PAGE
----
She took a wobbly step forward, trying to make it on her own. If she continued on like this, she was going to hurt herself, and even if she didn’t, getting her to safety was going to take entirely too long.
“I’m not going to hurt you,” he told her, hoping to ease whatever misgivings about him she had. “My name is Cain. I just want to help.”
She avoided his gaze and his invitation to give him her name. “You were pretty handy a minute ago, doing that ninja act. I would have been monster chow if you hadn’t come by. How did you find me?”
So she knew about the Synestryn demons—she wasn’t one of those people who pretended they were rabid dogs or chimpanzees escaped from the zoo because it was easier to accept.
That made him wonder if she knew who she was, too. Several of the women like her they’d found recently had had no clue about who they were. What they were. They’d thought they were human.
It wasn’t exactly the kind of thing he could ask. If she wasn’t even willing to tell him her name, he couldn’t expect her to tell him her secrets. And it had to be a secret. If it hadn’t been, someone would have known about her—one of the Sanguinar, at least. They meddled enough in the lives of humans to know everything, and if one of them had known, he would have brought her to Dabyr for her protection.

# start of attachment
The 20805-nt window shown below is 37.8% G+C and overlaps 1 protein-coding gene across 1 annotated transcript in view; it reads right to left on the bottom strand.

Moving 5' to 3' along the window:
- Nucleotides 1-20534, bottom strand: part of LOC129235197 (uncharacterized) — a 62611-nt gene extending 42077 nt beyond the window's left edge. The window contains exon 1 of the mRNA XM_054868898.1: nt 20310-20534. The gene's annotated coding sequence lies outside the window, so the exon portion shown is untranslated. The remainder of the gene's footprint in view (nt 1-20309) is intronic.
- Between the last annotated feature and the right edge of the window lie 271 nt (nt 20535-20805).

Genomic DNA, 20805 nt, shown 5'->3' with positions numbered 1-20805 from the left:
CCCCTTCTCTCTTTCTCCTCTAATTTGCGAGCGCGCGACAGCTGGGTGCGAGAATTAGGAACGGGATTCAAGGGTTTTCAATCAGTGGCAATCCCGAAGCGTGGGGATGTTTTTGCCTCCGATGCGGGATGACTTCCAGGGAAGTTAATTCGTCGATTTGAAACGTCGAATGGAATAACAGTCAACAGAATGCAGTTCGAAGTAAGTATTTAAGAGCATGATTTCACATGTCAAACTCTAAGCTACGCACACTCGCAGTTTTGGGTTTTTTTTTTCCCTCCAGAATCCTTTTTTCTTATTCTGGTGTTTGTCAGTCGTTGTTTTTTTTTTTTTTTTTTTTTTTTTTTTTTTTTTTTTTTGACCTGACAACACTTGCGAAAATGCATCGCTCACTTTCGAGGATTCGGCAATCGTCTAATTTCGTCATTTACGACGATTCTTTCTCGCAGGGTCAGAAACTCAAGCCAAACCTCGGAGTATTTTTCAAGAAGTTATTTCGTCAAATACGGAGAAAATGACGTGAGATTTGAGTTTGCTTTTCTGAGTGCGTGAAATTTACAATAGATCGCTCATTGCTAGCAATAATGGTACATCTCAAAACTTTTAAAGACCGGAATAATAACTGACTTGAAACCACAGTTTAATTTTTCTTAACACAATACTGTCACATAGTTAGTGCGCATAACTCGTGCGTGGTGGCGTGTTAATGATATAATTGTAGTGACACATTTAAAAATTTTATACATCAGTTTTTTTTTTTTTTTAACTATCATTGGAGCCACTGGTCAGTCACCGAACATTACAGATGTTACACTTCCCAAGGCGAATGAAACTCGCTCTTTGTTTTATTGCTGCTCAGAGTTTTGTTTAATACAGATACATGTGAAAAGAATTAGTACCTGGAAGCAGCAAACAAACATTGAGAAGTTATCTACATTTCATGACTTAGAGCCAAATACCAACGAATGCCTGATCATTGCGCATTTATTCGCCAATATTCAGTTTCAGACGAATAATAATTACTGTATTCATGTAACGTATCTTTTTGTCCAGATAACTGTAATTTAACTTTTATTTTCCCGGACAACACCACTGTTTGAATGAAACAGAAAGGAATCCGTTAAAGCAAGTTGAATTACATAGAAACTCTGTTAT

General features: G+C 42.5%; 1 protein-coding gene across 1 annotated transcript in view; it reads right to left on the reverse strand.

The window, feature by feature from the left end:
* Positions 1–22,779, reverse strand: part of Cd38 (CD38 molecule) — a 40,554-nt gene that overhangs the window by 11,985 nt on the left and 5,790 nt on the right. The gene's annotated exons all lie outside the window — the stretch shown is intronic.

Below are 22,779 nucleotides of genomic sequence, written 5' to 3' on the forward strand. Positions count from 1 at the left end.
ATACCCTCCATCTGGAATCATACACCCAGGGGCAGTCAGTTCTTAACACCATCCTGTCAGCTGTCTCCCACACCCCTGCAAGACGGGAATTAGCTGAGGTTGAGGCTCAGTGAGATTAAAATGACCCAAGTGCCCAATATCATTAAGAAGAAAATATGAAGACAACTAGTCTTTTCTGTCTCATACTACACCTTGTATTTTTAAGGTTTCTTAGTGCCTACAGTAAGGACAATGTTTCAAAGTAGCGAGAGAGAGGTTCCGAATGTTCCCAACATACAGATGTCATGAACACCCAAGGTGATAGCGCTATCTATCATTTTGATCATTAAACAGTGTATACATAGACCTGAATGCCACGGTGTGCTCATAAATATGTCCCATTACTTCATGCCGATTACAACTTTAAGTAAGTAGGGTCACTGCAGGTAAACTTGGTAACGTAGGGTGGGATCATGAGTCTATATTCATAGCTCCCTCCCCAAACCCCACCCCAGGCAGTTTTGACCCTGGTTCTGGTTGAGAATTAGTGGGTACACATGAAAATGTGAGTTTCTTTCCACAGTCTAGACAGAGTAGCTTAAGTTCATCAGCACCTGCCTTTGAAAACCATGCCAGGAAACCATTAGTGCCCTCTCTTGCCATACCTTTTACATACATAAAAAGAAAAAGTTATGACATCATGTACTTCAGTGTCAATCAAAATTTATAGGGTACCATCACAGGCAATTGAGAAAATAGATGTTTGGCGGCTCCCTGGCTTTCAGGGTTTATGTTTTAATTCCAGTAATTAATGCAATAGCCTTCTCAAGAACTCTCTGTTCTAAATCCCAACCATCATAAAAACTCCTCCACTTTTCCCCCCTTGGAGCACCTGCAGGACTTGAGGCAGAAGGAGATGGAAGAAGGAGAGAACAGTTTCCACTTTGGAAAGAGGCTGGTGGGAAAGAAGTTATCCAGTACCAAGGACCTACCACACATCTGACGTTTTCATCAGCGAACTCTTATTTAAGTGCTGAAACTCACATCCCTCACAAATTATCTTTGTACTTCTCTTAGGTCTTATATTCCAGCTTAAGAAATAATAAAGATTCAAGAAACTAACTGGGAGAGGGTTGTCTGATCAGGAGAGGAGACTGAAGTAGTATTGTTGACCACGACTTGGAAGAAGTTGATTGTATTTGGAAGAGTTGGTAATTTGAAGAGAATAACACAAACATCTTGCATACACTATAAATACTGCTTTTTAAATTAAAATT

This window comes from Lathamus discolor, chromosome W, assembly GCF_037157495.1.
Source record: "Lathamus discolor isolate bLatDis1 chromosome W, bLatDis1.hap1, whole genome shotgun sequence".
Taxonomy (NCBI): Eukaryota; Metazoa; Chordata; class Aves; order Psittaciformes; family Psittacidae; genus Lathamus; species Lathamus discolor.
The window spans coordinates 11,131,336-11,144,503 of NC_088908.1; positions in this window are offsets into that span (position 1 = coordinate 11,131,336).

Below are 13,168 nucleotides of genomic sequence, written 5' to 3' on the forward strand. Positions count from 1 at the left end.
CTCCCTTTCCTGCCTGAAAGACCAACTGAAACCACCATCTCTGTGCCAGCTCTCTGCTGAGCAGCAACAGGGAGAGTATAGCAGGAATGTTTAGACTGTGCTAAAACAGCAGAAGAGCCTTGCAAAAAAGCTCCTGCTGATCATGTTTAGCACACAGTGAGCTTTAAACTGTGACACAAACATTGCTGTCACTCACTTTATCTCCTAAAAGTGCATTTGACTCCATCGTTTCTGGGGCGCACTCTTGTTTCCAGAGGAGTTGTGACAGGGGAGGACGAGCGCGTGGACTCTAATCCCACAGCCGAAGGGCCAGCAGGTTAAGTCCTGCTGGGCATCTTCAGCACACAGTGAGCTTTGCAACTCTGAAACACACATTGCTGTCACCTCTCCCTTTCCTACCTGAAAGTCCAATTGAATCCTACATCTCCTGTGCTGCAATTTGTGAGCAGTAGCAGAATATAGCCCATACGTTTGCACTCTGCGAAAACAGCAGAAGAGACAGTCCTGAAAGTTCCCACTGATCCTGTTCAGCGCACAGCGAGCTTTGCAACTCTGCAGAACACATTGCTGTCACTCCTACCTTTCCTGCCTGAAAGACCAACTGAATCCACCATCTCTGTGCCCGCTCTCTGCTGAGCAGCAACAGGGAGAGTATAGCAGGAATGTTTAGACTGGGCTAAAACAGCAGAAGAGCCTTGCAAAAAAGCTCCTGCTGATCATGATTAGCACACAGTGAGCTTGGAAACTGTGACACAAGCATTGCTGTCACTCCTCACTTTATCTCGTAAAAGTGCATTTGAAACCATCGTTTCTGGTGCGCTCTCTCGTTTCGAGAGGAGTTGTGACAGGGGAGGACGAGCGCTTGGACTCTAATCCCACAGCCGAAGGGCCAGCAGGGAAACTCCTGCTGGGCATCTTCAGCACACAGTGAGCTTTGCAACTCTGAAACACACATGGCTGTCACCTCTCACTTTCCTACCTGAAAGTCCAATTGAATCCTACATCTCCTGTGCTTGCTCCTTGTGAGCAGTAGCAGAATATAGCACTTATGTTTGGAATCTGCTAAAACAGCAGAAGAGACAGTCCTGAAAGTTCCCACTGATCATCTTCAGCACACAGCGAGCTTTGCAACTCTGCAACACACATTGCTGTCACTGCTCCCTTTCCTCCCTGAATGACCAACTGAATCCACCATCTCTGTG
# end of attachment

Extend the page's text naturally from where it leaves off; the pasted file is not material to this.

“I was in the area, hunting,” he said.
She blinked fast as if trying to clear her vision. “Uh . . . hunting?”
He realized the latent violence of his wording too late. It was no wonder Jackie had rejected him. He sounded like some kind of barbarian. “Those things that attacked you, it’s my job to kill them. I was told there was an infestation in this area and came to eliminate it.”
“So, you’re like some kind of monster exterminator?”
“Something like that. I heard the gunshots. I thought I should check it out.”
“You’re not the only one who heard them. The cops will be here soon.”
At the rate she was moving, both she and Cain were still going to be here when that happened. He really didn’t have the time or the patience to wipe the minds of a bunch of human police and send them on their way.
“Please. Let me help you,” he offered again, stepping a few inches closer, gauging her reaction to see if she’d balk at his approach. He’d seen her face the demons, and while she’d been afraid, she hadn’t been panicked. The spacing of her shots was too even. She’d saved her ammunition until the end. Those were not the actions of a coward.
“Unless you’re afraid of me,” he added.
Like he’d flipped a switch, her posture changed. She was no longer shrinking away from him, but thrusting her chin out in defiance, her narrow shoulders square and her head held high. Fierce independence radiated out from her dark eyes and Cain felt himself being drawn in, wishing he could get even closer.
Her voice was sharp with anger. “You’d need a hell of a lot more than just a sword to even make my scary meter twitch. Some ugly teeth and at least a few claws for starters.”
“Good. Then you won’t mind.”
Before she could ask what she should mind, he slid her arm over his shoulder and gripped her waist, forcing her to lean on him for support. He didn’t want to touch her, but she wasn’t capable of making it to Logan without help, and the sooner Cain got her to safety, the sooner he could be on his way.